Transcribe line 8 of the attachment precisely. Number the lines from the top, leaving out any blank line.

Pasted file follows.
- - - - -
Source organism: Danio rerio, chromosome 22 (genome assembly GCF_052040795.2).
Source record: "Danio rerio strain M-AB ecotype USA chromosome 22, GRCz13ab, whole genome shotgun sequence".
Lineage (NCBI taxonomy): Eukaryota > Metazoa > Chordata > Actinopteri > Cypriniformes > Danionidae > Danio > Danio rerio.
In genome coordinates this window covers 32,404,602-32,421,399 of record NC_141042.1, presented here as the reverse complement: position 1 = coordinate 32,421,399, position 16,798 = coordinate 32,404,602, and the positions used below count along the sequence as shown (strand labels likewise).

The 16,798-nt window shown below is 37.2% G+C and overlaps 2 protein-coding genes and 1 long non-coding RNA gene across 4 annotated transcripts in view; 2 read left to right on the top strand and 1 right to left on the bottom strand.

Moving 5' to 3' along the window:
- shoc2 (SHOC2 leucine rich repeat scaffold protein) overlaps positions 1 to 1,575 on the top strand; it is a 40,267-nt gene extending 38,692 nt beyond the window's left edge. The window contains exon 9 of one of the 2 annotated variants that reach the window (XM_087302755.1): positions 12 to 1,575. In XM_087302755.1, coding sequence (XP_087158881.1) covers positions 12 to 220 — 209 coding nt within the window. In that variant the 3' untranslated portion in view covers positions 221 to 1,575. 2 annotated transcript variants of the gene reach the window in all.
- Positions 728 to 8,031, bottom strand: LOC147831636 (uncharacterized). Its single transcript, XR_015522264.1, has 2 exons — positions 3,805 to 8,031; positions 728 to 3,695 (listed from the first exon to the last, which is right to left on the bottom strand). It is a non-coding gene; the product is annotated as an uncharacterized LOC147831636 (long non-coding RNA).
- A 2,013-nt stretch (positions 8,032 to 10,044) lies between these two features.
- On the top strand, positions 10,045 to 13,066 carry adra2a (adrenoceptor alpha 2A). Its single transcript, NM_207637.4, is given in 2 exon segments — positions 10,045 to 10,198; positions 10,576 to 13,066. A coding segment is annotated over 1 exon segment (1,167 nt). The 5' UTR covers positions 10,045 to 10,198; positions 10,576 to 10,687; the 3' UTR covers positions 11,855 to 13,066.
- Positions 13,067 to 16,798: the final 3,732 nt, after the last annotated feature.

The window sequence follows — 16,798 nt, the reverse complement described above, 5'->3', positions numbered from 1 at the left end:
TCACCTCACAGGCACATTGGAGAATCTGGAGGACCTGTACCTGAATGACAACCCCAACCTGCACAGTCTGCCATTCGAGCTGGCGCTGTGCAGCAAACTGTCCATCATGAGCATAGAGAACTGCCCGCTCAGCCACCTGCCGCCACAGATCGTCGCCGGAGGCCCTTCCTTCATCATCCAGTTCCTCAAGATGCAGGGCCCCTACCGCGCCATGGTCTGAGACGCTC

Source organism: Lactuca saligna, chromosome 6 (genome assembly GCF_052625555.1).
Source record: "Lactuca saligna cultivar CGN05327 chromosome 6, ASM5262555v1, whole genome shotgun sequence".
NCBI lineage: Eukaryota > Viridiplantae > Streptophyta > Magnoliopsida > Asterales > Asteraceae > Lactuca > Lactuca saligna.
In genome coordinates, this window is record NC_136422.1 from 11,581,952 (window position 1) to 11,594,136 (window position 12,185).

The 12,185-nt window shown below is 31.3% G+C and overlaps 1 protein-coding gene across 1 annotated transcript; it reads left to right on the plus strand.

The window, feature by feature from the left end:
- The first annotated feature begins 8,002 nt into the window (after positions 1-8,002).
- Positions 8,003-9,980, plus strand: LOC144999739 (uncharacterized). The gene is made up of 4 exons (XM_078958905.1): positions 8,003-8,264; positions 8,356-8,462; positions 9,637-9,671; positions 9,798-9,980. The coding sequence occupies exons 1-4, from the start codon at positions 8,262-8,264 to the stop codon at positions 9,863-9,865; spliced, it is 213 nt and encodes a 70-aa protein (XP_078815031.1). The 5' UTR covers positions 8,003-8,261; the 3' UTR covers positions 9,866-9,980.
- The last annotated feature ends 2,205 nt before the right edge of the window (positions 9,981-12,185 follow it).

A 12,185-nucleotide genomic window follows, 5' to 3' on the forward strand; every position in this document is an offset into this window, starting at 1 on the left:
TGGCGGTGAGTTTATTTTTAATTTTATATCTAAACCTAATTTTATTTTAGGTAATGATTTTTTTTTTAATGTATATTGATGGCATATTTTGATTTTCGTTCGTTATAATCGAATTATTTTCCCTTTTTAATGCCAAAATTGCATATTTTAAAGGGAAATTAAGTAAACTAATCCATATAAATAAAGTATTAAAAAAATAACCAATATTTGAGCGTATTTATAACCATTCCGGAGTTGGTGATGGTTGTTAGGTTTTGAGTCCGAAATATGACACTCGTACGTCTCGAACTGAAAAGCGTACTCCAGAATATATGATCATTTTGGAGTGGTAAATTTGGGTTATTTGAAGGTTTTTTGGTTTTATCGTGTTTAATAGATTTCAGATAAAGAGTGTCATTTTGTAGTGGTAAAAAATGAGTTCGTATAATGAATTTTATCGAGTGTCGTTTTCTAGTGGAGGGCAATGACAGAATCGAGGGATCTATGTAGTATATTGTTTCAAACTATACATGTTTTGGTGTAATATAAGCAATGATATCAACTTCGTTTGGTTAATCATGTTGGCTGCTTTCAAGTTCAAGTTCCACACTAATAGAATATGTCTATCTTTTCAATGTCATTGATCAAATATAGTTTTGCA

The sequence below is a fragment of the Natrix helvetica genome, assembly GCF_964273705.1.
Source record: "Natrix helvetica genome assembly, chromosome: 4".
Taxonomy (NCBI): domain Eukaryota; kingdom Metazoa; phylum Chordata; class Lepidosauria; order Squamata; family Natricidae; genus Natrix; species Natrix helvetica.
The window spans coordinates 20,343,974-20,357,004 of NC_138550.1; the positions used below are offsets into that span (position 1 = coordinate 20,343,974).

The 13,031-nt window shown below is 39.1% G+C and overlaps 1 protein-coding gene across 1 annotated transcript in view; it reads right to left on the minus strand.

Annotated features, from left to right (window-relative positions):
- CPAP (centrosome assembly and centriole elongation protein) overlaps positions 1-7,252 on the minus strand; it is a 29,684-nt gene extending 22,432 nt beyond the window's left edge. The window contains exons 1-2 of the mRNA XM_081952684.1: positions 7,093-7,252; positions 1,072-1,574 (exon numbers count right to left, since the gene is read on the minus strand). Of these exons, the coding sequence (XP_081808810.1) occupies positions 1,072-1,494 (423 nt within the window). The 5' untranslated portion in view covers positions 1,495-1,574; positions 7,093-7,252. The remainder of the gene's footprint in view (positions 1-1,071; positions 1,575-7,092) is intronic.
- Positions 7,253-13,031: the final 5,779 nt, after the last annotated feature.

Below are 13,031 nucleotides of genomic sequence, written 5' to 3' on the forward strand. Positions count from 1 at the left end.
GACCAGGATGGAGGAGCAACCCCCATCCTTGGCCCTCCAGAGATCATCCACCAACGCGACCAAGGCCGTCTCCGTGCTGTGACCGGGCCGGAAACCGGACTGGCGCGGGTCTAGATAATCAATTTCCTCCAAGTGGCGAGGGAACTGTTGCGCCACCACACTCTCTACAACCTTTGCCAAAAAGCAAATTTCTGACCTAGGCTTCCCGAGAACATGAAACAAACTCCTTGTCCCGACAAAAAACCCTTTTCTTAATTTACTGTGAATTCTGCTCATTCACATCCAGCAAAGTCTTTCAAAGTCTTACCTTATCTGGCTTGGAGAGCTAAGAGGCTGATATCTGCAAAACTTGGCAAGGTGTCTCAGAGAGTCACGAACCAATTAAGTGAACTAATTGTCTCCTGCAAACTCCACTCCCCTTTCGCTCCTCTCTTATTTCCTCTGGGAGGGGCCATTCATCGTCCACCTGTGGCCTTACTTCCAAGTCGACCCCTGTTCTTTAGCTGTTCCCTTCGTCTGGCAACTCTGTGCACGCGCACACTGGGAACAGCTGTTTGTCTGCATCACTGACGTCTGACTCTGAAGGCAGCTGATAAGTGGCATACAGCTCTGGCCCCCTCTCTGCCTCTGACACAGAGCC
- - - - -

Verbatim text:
- Positions 728 to 8,031, bottom strand: LOC147831636 (uncharacterized). Its single transcript, XR_015522264.1, has 2 exons — positions 3,805 to 8,031; positions 728 to 3,695 (listed from the first exon to the last, which is right to left on the bottom strand). It is a non-coding gene; the product is annotated as an uncharacterized LOC147831636 (long non-coding RNA).